ANC power struggle dispels myth of exceptionalism, and offers an opportunity
SA is in the grip of political uncertainty. That President Jacob Zuma will go before the official end of his tenure after national elections in 2019 is inevitable. But when, how and at what cost to the ANC and the country?
The crisis is being framed as one of internal party politics or the immorality of Zuma and his supporters. But the impact is much bigger and wider, affecting SA’s standing in Africa and in the world.
In 1994 the world, and particularly African countries, looked to SA to provide ethical leadership after the end of apartheid. This was boldly depicted in the African Renaissance, the cultural, scientific and economic renewal of the continent championed by former president Thabo Mbeki.
For a short time SA occupied the moral high ground and was able to influence the agenda of intergovernmental organisations like the UN, the AU and the Southern African Development Community.
South Africans were called on to play a key role in a number of areas. There are two that stand out. One is conflict management in Burundi, the Democratic Republic of the Congo, Lesotho, Ivory Coast and Zimbabwe. The other is that SA was supposed to be the "bridge-builder" between the West and the continent.
SA twice took a seat on the UN Security Council and was part of initiatives such as the India, Brazil, SA Dialogue Forum. It also became part of the Brazil, Russia, India, China and SA (Brics) association, among other global bodies.
But from about 2010 SA’s leadership role began to slip. It has now arrived at a point where it can no longer claim to be leading any renaissance.
The new reality is that it is beset with governance challenges similar to many other African states.
The rest of the continent watches and sees yet another example of a dream deferred. The expectations that the country would lead the continent have gone.
It, too, is in the throes of regime survival. The lament is: SA has become just another African country.
The meltdown of the ANC should not have come as much of a surprise given the events over the past 20 years and the inevitable decline of liberation parties.
Pointers to the inglorious direction the country was headed in were evident in the corruption around the arms deal (1999), the fight over Mbeki’s refusal to roll out antiretroviral treatment (1990s), the decline in the economy on the back of a global crisis (2008-09) and rising unemployment (from 2008).
To this should be added the rising appetite of an emerging black elite, whose acquisition of wealth was closely tied to state resources tenderpreneurs.
Then in 2007, buoyed by populist appeal for a change of the guard, Zuma rose to power as president of the ANC. The following year the ANC’s national executive committee forced Mbeki to resign.
He had lost the support of the committee over a range of issues including economic policy, his style of leadership and a focus on continental and international affairs rather than domestic issues.
Mbeki sacked Zuma as deputy president in June 2005, after the court findings of a corrupt relationship with Schabir Shaik, his friend and financial adviser at the time.
The political contestation between the Mbeki and Zuma factions set in, leading to Mbeki’s political demise.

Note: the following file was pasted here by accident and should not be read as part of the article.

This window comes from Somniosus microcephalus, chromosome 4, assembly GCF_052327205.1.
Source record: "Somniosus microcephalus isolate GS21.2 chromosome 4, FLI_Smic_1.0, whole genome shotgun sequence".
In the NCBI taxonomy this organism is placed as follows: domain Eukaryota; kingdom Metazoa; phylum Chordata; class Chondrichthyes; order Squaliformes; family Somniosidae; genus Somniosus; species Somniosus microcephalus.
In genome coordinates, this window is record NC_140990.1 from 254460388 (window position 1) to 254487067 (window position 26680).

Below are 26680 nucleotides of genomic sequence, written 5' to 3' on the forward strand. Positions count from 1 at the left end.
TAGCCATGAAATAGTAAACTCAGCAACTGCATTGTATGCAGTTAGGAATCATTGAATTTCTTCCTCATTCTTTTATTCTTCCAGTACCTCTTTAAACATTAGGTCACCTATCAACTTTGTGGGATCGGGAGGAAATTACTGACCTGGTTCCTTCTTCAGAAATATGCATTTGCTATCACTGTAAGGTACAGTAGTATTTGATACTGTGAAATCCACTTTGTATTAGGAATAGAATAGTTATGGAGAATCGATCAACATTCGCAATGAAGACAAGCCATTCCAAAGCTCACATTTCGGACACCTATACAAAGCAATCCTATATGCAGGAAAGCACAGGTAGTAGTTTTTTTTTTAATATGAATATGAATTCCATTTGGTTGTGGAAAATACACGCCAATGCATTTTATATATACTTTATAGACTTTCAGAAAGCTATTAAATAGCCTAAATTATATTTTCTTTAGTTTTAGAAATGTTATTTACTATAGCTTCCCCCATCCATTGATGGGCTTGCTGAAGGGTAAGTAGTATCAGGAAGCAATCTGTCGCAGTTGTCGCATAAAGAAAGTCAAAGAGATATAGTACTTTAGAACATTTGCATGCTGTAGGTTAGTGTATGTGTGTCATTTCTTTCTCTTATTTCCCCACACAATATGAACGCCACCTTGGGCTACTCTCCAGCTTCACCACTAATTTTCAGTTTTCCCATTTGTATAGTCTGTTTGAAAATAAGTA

The deepening of the structural roots of the malaise in SA has therefore been long in the making.
Conflation of the state and the party, state capture and patronage politics became the defining features of Zuma’s presidency. And, ultimately, they became the factors that led to his dethroning.
SA began to display the stereotypical symptoms of the typical African state: elite decadence in the midst of poverty; accumulation of wealth through proximity to state resources and state capture; challenges in the delivery of services and an increasing inability to provide human security.
SA’s claim to exceptionalism in Africa has been dispelled.
Two decades ago Ugandan academic and author Mahmood Mamdani pointed to the myth of SA’s exceptionalism and that it shares the legacies of colonialism and the bifurcated nature of the state that colonialism had bequeathed other African states too.
This meant that the country was no different in its political and development outcomes.
Leadership is an important mediator for the direction of any country. Visionary and principled leadership led the continent, and SA, to liberation. It’s what is sorely needed across the continent and in SA.
SA finds itself in this situation because the country has succumbed to nationalist, chauvinist, patriarchal and elite interests.
But changing the president, though necessary, will not be sufficient to get the country out of this quagmire.
South Africans need new leaders as well as new forms of leadership who understand the driving forces of post-colonial states and their proclivity towards nondemocratic forms of governance.
SA needs leadership that places it once again in the political and socioeconomic trajectory of Africa and fosters a collective responsibility to develop and share its wealth among all who call it home.
It must also develop the governance structures that will lead it to that goal. To do this requires moving beyond regime survival towards reinvigorating a visionary pan-African leadership that once again begins to set an agenda of unity, prosperity and dignity.
SA is no longer the beacon of hope for the continent it once was. But South Africans need not despair.
The recognition of its banality presents the opportunity for its people to sit as equals at the table with other Africans and engage in much-needed dialogue on the kind of leadership and governance that would take them on the journey to an African Renaissance.
• Hendricks is professor of political science at the University of Johannesburg. This article first appeared on The Conversation